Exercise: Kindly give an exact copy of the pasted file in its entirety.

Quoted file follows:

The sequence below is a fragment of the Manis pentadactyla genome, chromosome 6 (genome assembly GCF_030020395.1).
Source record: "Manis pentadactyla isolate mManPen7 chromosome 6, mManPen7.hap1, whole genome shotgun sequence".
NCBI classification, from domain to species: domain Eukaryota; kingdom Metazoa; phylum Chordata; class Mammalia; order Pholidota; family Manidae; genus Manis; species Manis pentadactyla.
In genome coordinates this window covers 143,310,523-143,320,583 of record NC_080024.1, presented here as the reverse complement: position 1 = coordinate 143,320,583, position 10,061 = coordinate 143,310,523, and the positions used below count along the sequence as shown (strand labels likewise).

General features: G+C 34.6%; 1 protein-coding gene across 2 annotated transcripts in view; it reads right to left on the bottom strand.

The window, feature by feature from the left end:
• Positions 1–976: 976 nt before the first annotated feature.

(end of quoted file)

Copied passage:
The sequence below is a fragment of the Manis pentadactyla genome, chromosome 6 (genome assembly GCF_030020395.1).
Source record: "Manis pentadactyla isolate mManPen7 chromosome 6, mManPen7.hap1, whole genome shotgun sequence".
NCBI classification, from domain to species: domain Eukaryota; kingdom Metazoa; phylum Chordata; class Mammalia; order Pholidota; family Manidae; genus Manis; species Manis pentadactyla.
In genome coordinates this window covers 143,310,523-143,320,583 of record NC_080024.1, presented here as the reverse complement: position 1 = coordinate 143,320,583, position 10,061 = coordinate 143,310,523, and the positions used below count along the sequence as shown (strand labels likewise).

General features: G+C 34.6%; 1 protein-coding gene across 2 annotated transcripts in view; it reads right to left on the bottom strand.

The window, feature by feature from the left end:
• Positions 1–976: 976 nt before the first annotated feature.